Are you in the Android clan?5 posts
And it’s probably going to sell well. It’s a good phone.
They are two totally different people. There won’t be another “Steve Jobs” as there won’t be another Larry.
Steve built success by viewing the world in a very black or white way. Something was either amazing, or it was shit. He surrounded himself with the absolute best he could find and built Apple along the same philosophy. If someone did “shit” work in his eyes, they were gone. When he returned to Apple, he focused the company on a few goals which allowed for hyper focus on only a few products at a time. Save for a few rare examples (MobileMe, Ping, etc), Apple didn’t fail at this. Obviously he didn’t do all the work and had a tendency to take credit from others, but he was able to pull the best out of his employees to make the best products on the market. He was also an excellent presenter, as seen by numerous MacWorld or WWDC keynotes, and could sell Ice to Alaskans. Steve made no qualms about being a dick to protect Apple and Apple’s customers (wanting to crush Android, etc).
Looking at Larry and Google, it seems the exact opposite. They allow for many different ideas and projects at once, pushing for a very diverse work culture. They’re also not afraid to put things out there that will probably fail (services they’ve killed, Nexus Q, etc), something Apple never would have done. Larry has more of an idealistic view of the world, in that Google is a company that can provide excellent tech and services to better people’s lives.
The problem is that Larry won’t admit they’re a business. It’s nice and all to push “Don’t be evil”, but in the long run, their end goal is to make money. They may make that money by being an accessible and fun company, but if anyone encroaches on their space, they will try to crush it as any other business will.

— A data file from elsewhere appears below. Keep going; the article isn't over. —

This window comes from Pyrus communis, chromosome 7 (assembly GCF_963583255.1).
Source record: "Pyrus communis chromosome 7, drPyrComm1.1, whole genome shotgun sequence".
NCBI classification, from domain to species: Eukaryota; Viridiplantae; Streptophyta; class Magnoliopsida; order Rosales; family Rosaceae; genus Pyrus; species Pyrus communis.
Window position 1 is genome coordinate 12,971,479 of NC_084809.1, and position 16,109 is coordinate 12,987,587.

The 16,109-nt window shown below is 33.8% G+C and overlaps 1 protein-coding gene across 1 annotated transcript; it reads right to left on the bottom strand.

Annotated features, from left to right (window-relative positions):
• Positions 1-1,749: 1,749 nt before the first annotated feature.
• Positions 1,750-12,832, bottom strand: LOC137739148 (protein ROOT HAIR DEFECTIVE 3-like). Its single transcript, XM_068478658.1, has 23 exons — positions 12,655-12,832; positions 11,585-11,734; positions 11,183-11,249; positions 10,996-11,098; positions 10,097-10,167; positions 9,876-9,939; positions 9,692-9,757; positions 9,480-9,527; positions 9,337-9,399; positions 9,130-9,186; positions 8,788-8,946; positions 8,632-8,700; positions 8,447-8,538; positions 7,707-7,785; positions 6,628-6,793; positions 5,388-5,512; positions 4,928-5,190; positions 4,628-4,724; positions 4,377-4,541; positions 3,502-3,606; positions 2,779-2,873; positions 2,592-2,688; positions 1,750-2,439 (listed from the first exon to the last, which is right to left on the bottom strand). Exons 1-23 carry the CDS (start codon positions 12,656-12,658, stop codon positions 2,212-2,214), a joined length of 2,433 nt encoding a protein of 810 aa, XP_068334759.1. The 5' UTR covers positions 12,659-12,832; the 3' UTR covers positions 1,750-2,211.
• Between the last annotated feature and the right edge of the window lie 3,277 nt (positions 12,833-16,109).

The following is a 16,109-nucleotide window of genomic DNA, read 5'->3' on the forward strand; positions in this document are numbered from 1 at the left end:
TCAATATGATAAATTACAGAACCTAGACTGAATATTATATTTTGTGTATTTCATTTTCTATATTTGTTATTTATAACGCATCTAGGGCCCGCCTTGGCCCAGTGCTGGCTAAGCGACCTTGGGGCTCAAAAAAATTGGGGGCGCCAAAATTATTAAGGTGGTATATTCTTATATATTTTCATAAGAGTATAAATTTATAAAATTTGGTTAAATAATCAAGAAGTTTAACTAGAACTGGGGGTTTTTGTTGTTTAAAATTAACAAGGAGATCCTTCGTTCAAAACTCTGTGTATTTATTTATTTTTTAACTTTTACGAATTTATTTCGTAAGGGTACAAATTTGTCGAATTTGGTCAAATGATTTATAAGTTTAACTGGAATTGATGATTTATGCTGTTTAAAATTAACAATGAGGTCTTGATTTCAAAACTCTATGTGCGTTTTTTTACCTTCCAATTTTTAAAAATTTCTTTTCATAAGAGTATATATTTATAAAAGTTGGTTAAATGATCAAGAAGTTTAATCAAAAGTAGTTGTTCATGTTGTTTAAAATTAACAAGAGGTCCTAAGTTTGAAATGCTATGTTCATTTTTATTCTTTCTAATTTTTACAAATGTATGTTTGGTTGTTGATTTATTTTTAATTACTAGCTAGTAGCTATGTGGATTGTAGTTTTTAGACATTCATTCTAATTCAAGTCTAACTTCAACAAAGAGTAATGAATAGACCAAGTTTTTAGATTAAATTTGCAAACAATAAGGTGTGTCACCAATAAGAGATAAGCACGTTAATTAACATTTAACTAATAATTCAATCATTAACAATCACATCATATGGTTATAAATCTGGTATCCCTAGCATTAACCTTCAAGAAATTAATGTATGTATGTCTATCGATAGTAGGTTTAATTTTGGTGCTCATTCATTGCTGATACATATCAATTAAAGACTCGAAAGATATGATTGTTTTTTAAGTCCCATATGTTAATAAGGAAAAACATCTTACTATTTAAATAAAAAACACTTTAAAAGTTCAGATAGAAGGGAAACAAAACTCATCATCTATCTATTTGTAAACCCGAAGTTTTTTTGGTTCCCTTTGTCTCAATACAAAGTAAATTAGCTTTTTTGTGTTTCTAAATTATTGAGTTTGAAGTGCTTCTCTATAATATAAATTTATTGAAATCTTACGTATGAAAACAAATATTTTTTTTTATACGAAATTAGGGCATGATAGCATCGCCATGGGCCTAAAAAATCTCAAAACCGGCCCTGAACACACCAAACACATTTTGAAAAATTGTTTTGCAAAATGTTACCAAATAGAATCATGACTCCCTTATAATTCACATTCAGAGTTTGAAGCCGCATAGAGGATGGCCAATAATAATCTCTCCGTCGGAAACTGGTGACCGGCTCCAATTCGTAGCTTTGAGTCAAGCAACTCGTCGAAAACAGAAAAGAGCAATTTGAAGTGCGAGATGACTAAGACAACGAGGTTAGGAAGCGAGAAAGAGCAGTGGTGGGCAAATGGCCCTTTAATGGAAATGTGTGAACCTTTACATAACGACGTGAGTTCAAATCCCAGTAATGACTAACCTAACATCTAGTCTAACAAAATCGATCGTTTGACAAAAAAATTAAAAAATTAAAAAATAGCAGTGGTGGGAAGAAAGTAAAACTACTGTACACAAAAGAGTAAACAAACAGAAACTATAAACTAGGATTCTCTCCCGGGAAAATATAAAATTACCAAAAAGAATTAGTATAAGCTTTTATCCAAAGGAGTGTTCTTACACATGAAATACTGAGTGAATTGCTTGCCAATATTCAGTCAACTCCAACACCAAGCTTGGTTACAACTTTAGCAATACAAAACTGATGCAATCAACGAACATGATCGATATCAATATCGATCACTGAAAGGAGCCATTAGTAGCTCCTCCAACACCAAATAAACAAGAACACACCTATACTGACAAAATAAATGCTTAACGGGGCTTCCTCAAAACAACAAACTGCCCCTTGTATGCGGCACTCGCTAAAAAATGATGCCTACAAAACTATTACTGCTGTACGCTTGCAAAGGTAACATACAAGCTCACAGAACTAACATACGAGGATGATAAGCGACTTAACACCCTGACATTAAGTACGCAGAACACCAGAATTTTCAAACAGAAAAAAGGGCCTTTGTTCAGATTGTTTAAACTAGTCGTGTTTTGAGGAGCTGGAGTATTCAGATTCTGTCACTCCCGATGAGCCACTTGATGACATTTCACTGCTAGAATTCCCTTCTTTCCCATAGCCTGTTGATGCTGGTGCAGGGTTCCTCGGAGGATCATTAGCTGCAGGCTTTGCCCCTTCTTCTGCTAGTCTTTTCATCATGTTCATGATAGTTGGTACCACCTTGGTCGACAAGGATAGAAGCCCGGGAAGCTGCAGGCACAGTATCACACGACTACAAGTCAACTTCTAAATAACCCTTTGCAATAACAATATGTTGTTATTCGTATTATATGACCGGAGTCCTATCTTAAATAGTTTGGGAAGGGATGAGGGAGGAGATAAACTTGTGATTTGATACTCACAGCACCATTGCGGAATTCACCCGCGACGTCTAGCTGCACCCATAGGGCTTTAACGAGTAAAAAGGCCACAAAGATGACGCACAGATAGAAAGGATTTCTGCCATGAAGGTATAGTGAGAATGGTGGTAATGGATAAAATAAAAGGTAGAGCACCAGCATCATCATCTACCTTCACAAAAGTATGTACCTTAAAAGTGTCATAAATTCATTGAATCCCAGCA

I think they’ll get farther with their message if they admit that and act like it. It’s OK to burn your competitor when they try to burn you. It sounds bad when you try to say you don’t do those things then turn around and do it.
I’m no Apple apologist. I use products from both companies daily and rely heavily on Google’s services. But this fanboy-ism of Google being a saint is not true.
You had a fine response. I didn’t see it until after I posted :(.
What? Samsung shipped 10 million, not sold to end user.
Shipped means they fulfilled orders from retail stores/distributors/dealers. Those haven’t landed in customers’ hands yet. The store then needs to sell the phone to a customer. I’d assume some of those go unsold, are eventually discounted, or returned to Samsung for stock balance (not sure how they do it).
Apple reports on units sold/activated. Those are in customers’ hands. That is a much more reliable number.
Prime example of shipped vs. sold:
I thought the same thing until I impulse bought one with a gift card. Not sure of their price in Brazil, but for $99 it is amazingly well put together. I view it as a way to get my streaming services with my iTunes content in one place with minimal effort.
Design aesthetics are very important to me, almost on par with performance. If I’m going to be using the device all day And paying a high price, it has to look and feel good. Bad plastic is an immediate dismissal (Samsung). Glass, metal, and functional plastics and rubbers are winners.
Apple, HTC, Nokia, and Sony understand this (and LG to an extent, I love my N4).
The thing that keeps me from buying anything Samsung is absolutely poor hardware design. There’s no need for a physical button with modern Android and the materials they use for their phones are shameful for a $600+ product.
Microsoft was too late to the game.
Apple was the first to make the smartphone business a consumer market and made a big land grab that took existing manufacturers a while to catch up to.
Android came along and offered a similar experience on a ton of carriers with wide manufacturer support. Again, they had high consumer support due to consumer focus (gmail popularity, Google services, etc) while the market was still growing exponentially in 1st world countries. The market was also flooded quickly with cheap devices that were appealing from a cost standpoint to people who would have normally got feature flip phones.
For Microsoft to catch up, they need to create a very compelling reason to switch. With poor app selection and limited manufacturer support, they will fail unless they pump a ton of cash into WP8. They simply do not have enough devices on the market to satisfy the low end smartphone user nor combat the brand power of iPhone.